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Explain the importance of confidentiality and data protection

The participating agencies agree to operate a confidentiality policy19 along the lines set out below. Introduction The issue of confidentiality arises in any discussion concerning interagency cooperation.

Confidentiality

It is generally accepted that all information shared must be evidenced and factual, and disseminated on a need-to-know basis. It should also be noted that while it is effective as a means of protecting service users, rigid adherence to narrowly defined confidentiality can also hinder inter-agency work if there is: No common understanding of what is meant by confidentiality and its limitations. No common practical tools for its application. The confidentiality form is set out in Appendix B and is also located in the Holistic Needs Assessment for homeless services using this assessment.

Limits of Confidentiality Confidentially can never be absolute and absolute confidentiality should never be promised. Even counsellors discuss service user issues with a super-visor in order to reflect on their own practice and resolve difficulties. Limits must be set — for example in order to protect workers from holding information that may require immediate action in the interest of public or individual safety. In order to promote a trusting and professional relationship with service users, and in order to enable them to discuss and examine their activities in a safe and non-judgmental environment, the level of confi-dentiality must be assured and clear.

Service users will be advised at the outset of any contact with a participating agency; they will also be advised that confidentiality can will be broken in any of the following five circumstances: The organisations suicide policy is to be adhered to.

If this is not possible, the service user should be accompanied to a hospital accident and emergency department, or an ambulance should be called immediately.

If possible, the service user should not be left alone on the premises at any time. The service user has the right to leave and should not be physically prevented from doing so. See the Mental Health chapter for further information on this issue. The gardai will also be notified. A record must be kept of what action was taken, who was informed, what was said, and by whom.

Where possible, a second staff member should be present as a witness. The agency should then follow the Children First national Guidelines in relation to reporting suspicion of abuse. The agency should then follow the Children First national Guidelines.

A law court, by way of a judicial subpoena, can demand that a staff member appear in court to give evidence in relation to their contact with a service user. In this instance it is illegal for any individual to withhold information from garda investigations. Withholding information is an offence under the Criminal law Act 1997, section 7 explain the importance of confidentiality and data protection.

If possible, the staff member should inform the service user of this prior to any disclosure being made.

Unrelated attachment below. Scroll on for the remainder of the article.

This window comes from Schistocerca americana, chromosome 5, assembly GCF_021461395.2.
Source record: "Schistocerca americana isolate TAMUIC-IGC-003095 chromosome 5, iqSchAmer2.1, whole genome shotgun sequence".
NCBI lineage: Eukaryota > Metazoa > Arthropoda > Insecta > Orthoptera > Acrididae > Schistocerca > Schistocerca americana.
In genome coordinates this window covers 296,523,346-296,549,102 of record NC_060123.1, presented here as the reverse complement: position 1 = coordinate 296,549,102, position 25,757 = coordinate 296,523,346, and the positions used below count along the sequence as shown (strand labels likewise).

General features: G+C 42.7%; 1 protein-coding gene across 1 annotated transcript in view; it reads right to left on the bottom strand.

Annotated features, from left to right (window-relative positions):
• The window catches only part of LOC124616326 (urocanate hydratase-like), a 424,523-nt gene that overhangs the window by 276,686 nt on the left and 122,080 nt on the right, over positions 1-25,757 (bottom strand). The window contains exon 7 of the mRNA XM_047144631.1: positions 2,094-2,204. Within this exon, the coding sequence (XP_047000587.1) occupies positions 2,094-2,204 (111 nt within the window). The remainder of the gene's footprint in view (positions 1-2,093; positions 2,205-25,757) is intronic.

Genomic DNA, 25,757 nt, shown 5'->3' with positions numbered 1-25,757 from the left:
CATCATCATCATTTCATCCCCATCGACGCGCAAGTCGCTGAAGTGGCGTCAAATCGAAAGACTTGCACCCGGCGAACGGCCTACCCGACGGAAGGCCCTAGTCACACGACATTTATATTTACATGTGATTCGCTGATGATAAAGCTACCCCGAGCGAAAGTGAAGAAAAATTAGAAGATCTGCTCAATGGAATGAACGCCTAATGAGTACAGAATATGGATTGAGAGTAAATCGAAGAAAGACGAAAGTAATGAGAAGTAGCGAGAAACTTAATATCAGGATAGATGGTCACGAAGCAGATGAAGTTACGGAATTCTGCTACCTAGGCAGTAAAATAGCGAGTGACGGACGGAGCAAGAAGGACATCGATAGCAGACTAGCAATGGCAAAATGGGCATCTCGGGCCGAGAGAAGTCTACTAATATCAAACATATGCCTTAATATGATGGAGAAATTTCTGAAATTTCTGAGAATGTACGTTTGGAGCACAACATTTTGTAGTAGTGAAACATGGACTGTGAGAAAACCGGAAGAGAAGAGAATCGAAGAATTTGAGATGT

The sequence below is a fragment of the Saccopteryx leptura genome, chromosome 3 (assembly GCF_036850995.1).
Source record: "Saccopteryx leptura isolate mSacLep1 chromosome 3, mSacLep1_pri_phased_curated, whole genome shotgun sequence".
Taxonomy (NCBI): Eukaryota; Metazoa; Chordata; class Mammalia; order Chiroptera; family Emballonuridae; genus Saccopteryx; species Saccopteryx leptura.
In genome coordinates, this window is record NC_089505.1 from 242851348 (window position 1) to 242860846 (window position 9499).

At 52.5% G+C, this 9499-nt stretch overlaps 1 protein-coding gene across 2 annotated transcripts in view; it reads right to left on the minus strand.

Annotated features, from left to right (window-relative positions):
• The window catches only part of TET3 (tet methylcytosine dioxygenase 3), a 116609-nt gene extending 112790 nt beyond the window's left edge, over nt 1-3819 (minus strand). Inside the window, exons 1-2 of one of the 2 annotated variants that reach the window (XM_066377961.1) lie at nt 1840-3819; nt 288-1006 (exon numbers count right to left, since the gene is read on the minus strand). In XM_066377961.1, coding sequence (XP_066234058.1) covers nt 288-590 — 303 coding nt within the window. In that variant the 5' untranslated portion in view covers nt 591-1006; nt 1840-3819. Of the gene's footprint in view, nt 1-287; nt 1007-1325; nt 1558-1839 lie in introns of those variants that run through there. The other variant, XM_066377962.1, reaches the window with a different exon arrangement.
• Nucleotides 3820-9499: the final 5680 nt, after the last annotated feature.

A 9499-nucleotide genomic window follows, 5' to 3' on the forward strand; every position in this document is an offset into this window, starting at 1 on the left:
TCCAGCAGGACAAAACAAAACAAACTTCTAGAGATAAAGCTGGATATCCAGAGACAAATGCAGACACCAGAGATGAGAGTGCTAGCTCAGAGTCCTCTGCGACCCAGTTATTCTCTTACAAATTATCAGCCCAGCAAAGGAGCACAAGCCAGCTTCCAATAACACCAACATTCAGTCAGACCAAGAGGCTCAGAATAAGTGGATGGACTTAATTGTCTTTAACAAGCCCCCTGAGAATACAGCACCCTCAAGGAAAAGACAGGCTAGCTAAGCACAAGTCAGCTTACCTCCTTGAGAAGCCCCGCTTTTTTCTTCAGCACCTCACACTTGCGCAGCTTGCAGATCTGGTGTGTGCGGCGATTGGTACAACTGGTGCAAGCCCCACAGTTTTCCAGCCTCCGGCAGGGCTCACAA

Case Management Guidebook

If a disclosure is made on this issue, it should immedi-ately be discussed with service management. Service user access to files Service users will be informed that they have the right to see any information relating to them that is held on file by participating agencies. A staff member can assist the service user with the written request process, if required. Files will be available for inspection only in the presence of a member of staff i.

The service user has the right to take copies of relevant documents.

  1. If a worker breaks client confidentiality they are seen to have breached If something is breached it has been violated or broken the policies of the organisation and, as a result, he or she may be dismissed from their position—that is, sacked!
  2. There is, however, no such thing as absolute confidentiality in the community services industry.
  3. Ask that all staff receive training in confidentiality, why it is important and how to maintain it.
  4. Becoming aware that a fellow staff member is breaking confidentiality can create a dilemma for a worker. Basically, information cannot be disclosed, without the consent of the person to whom the information relates or for the purpose of legal proceedings, such as a court order or subpoena that allows access to health information on a client.
  5. Julian needs to go to hospital to have a small operation on his hand, which was injured in a gardening accident. Always remember that clients have the right to see files and read anything that has been written about them.

Service user notes and files All notes relating to contact between workers and service users will be held in a locked filing cabinet kept exclusively for this purpose. Computer files will be password protected.

Further guidance on confidentiality is provided in Appendix C. Sharing information within agencies. Sharing information with external agencies. Sharing information by email.

Working with those under 18 years. Freedom of Information Act.

  • If you are going to be discussing a client and their situation in supervision, in a training session or at a workshop, you can always change the name and any information that may identify the client;
  • Sharing information by email;
  • If possible, the staff member should inform the service user of this prior to any disclosure being made.

Workers performing both case management and counselling roles.